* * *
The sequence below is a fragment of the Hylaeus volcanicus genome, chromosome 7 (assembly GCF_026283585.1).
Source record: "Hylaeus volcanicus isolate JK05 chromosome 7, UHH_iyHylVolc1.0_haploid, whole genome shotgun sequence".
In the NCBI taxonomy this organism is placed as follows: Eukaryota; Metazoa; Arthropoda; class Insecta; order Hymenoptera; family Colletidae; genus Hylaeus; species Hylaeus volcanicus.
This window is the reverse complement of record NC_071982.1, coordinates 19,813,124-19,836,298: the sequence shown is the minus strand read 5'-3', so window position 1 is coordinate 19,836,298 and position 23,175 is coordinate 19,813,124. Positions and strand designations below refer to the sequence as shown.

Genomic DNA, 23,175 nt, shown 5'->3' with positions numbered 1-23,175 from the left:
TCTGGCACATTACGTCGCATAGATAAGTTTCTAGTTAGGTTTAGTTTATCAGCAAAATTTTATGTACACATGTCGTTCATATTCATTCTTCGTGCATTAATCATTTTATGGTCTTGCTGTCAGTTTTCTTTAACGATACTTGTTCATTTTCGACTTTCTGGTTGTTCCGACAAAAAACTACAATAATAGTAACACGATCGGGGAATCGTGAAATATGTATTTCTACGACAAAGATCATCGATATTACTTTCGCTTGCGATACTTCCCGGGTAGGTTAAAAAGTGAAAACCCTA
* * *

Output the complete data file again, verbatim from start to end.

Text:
The sequence below is a fragment of the Hylaeus volcanicus genome, chromosome 7 (assembly GCF_026283585.1).
Source record: "Hylaeus volcanicus isolate JK05 chromosome 7, UHH_iyHylVolc1.0_haploid, whole genome shotgun sequence".
In the NCBI taxonomy this organism is placed as follows: Eukaryota; Metazoa; Arthropoda; class Insecta; order Hymenoptera; family Colletidae; genus Hylaeus; species Hylaeus volcanicus.
This window is the reverse complement of record NC_071982.1, coordinates 19,813,124-19,836,298: the sequence shown is the minus strand read 5'-3', so window position 1 is coordinate 19,836,298 and position 23,175 is coordinate 19,813,124. Positions and strand designations below refer to the sequence as shown.

Genomic DNA, 23,175 nt, shown 5'->3' with positions numbered 1-23,175 from the left:
TCTGGCACATTACGTCGCATAGATAAGTTTCTAGTTAGGTTTAGTTTATCAGCAAAATTTTATGTACACATGTCGTTCATATTCATTCTTCGTGCATTAATCATTTTATGGTCTTGCTGTCAGTTTTCTTTAACGATACTTGTTCATTTTCGACTTTCTGGTTGTTCCGACAAAAAACTACAATAATAGTAACACGATCGGGGAATCGTGAAATATGTATTTCTACGACAAAGATCATCGATATTACTTTCGCTTGCGATACTTCCCGGGTAGGTTAAAAAGTGAAAACCCTA